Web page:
Others, like USWNT players Becky Sauerbrunn and Lindsey Horan, did not respond to requests for comment, although Sauerbrunn wrote in 2019 that she had a “great relationship” with Abel. 

Still, multiple players interviewed had similar stories, with one saying that girls would be “crying in the locker room” after practice because of what he would tell players. Attempts to speak with the administration about his behavior, players say, was “discouraging.”

“His office is like the scariest place,” one player said. “You’d have to sit there while he’d belittle you and say all these nasty things, and gaslight you into believing you’re not good enough. ... Our team fell apart because of the environment he created. We were just trying to get through the day. There was no way we could focus on soccer.”

Multiple players said they experienced suicidal ideation while playing at Oregon. In part of his statement, Abel wrote that “at no time do we put our student-athletes in any danger.”

Abel is currently in his fifth and final year of his contract at Oregon.

Gotham FC unveil Championship rings ahead of banner reveal

Gotham FC players celebrate Lynn Williams' goal in the first half of the 2023 NWSL Championship. (Ray Acevedo/USA TODAY Sports)

Gotham FC has unveiled their 2023 NWSL championship rings — and safe to say, they deliver.

The reveal has led to a little bit of trash talk ahead of the team’s matchup with Kansas City this weekend, as both teams have NFL owners. While the Current are co-owned by Patrick and Brittany Mahomes, former Giants quarterback Eli Manning is a co-owner of Gotham. 

On Wednesday, Manning took to Sportscenter to give Mahomes a bit of a hard time.

“He may have one more Super Bowl ring than me, but he does not have a NWSL championship ring like I do,” Manning joked.

“Come Sunday night at Red Bull Arena, April 14th, we’re dropping the banner on Kansas City. We got the ring ceremony, the players get their rings and their championship afterwards. This is it, I’ve got something to talk a little trash to him about because I can’t do it about football anymore, I gotta find something else.”

The appearance came after Manning posted to social media, inviting Mahomes to “come see [the championship ring] up close this Sunday.”

Mahomes responded in kind, writing that “we’ll see y’all Sunday!”

Gotham takes on current league-leaders Kansas City on Sunday at 6pm ET. The game is available on NWSL+.

Oregon State hit by transfer portal again as Raegan Beers departs

ALBANY, NEW YORK - MARCH 31: Raegan Beers #15 of the Oregon State Beavers shoots a free throw during the first half against the South Carolina Gamecocks in the Elite 8 round of the NCAA Women's Basketball Tournament at MVP Arena on March 31, 2024 in Albany, New York. (Photo by Andy Lyons/Getty Images)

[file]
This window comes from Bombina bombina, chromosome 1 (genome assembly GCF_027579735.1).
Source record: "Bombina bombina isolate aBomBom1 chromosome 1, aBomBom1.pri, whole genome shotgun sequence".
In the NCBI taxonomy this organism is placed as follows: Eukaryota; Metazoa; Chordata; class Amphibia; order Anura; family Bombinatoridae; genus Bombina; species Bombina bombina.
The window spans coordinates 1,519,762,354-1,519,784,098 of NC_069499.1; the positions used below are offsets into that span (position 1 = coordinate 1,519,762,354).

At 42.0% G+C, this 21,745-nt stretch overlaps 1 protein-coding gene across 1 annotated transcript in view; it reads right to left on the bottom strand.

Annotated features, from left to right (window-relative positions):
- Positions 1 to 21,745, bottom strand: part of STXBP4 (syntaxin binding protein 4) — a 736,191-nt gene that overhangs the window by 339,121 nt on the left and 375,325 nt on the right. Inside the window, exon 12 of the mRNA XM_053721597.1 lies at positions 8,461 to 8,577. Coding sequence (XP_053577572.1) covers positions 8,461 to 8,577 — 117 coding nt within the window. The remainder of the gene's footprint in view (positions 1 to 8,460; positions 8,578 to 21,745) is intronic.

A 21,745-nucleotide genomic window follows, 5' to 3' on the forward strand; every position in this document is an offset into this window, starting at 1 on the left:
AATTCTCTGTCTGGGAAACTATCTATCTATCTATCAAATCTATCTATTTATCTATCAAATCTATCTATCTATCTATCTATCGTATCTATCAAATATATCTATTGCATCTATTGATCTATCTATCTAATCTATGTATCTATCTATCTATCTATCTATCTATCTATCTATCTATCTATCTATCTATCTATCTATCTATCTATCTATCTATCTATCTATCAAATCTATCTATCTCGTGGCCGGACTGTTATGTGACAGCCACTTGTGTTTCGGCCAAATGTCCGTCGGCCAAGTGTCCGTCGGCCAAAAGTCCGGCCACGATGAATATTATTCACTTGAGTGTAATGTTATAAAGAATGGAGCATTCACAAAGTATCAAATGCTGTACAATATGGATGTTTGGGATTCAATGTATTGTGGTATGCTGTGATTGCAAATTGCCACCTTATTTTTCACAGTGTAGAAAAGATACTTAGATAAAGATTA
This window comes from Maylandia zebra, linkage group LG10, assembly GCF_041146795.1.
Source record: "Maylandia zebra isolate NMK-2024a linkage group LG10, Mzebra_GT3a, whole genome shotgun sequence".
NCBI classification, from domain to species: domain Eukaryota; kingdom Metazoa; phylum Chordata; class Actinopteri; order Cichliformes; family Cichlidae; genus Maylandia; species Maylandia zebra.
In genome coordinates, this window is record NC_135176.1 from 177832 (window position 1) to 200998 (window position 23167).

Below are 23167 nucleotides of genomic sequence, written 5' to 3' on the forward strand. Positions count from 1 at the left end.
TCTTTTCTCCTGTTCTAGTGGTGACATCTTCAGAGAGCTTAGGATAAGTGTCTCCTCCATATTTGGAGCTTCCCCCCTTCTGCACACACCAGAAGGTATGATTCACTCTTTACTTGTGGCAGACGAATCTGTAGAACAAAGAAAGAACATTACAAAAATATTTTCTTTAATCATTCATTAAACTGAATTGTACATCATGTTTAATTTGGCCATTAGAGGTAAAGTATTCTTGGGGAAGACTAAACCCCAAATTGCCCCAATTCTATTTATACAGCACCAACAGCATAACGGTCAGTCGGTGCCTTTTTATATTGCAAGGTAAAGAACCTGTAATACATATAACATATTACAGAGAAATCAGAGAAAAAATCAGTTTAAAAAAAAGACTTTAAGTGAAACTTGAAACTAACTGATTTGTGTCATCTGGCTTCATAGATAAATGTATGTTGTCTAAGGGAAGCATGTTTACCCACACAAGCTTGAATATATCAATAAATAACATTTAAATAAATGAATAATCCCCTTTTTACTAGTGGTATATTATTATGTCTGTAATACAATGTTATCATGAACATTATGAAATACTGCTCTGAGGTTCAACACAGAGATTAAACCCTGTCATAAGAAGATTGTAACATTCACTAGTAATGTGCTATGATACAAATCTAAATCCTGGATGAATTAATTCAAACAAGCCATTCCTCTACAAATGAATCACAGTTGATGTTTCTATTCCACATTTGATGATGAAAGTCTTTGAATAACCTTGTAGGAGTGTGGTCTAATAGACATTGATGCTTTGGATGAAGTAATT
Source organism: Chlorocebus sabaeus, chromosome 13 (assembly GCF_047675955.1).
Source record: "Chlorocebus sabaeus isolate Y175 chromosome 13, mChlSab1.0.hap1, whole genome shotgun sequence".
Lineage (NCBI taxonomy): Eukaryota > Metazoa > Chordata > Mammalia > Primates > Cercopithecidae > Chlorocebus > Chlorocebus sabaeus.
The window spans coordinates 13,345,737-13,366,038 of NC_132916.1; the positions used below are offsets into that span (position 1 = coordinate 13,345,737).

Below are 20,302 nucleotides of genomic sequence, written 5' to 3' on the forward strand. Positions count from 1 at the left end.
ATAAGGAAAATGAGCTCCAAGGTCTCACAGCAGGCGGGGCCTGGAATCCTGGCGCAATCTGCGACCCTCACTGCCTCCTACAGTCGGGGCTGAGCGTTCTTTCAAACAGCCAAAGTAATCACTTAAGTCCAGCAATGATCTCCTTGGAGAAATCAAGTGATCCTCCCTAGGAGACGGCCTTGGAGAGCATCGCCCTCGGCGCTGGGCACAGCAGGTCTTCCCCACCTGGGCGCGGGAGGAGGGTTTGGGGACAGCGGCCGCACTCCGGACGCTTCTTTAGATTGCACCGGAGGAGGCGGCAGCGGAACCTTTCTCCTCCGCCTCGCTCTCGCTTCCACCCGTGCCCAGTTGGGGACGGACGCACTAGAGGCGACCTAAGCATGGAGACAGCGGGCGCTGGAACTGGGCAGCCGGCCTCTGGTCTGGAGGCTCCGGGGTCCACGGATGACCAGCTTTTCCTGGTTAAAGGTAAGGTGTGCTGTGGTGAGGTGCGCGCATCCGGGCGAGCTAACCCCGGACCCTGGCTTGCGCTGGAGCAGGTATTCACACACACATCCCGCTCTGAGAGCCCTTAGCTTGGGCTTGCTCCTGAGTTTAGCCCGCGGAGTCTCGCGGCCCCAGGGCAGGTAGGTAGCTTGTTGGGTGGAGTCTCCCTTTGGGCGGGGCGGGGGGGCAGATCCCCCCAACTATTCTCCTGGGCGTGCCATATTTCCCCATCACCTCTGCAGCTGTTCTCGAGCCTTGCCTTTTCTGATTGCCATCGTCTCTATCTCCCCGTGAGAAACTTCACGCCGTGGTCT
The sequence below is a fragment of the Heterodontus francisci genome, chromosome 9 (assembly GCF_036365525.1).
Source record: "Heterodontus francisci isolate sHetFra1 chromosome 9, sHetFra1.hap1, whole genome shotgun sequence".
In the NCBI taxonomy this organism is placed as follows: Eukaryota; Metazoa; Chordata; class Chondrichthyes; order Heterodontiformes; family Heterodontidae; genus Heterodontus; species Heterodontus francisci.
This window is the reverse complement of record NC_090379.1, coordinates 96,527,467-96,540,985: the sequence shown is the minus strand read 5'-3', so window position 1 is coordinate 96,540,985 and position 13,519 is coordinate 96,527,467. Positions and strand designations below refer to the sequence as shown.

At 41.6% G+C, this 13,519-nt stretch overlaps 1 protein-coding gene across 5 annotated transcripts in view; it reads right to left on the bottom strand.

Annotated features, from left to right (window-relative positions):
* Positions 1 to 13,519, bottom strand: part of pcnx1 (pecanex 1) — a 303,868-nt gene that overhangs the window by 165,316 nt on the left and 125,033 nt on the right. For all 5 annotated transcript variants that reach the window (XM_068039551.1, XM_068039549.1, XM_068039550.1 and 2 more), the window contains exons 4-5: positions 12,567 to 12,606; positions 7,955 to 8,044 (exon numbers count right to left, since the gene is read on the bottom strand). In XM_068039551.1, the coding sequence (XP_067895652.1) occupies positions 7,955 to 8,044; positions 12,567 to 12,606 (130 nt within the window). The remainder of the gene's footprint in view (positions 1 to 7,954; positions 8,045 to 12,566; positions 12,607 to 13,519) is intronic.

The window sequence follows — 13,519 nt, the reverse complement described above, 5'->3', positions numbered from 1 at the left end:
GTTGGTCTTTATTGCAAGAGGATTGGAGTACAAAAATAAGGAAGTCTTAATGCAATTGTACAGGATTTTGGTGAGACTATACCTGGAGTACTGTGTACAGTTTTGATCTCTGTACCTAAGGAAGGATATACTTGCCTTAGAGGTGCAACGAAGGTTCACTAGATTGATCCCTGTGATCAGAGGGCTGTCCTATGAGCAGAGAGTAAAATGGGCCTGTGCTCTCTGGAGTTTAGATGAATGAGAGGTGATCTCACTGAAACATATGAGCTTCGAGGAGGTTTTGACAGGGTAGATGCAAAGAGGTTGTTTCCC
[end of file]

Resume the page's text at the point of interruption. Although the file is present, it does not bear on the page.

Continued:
Oregon State leading scorer and rebounder Raegan Beers announced on Thursday that she is entering the transfer portal. 

"Thank you for all of your endless love and support these past two years," she posted on social media. "I will never forget my time at OSU and I am thankful for the opportunity I had to meet and play with incredible people. My journey as a Beav was a special one and I am grateful for my teammates, coaches, fans, and friends who have changed my life throughout my time here."

A sophomore forward, Beers is a two-time All-Pac-12 selection who averaged 17.5 points per game last season while shooting 66.4 percent from the field. She also added 10.3 rebounds en route to earning third-team All-American honors from the AP. 

She’s the fourth Oregon State starter – and seventh player overall – to hit the portal this offseason. She joins Talia von Oelhoggen and Timea Gardiner in the transfer portal, as well as starting freshman Donovyn Hunter. 

Beers and Gardiner were both top-10 recruits in ESPN rankings coming out of high school. 

With the dissolution of the Pac-12, the program will join the WCC next season and no longer be a part of the Power 5.

Conference realignment is hitting the team hard, with coach Scott Rueck saying during the tournament that he knew it could seriously affect his team moving forward. 

"That's reality," Rueck said. "I can't control that, other than just keep doing what I'm doing. I think the opportunity within that for a leader provides a discipline that you'd better be on your A-game all the time. You'd better take care of people, and you'd better provide a great experience. That's the approach going forward and what happens, happens. We'll find a way."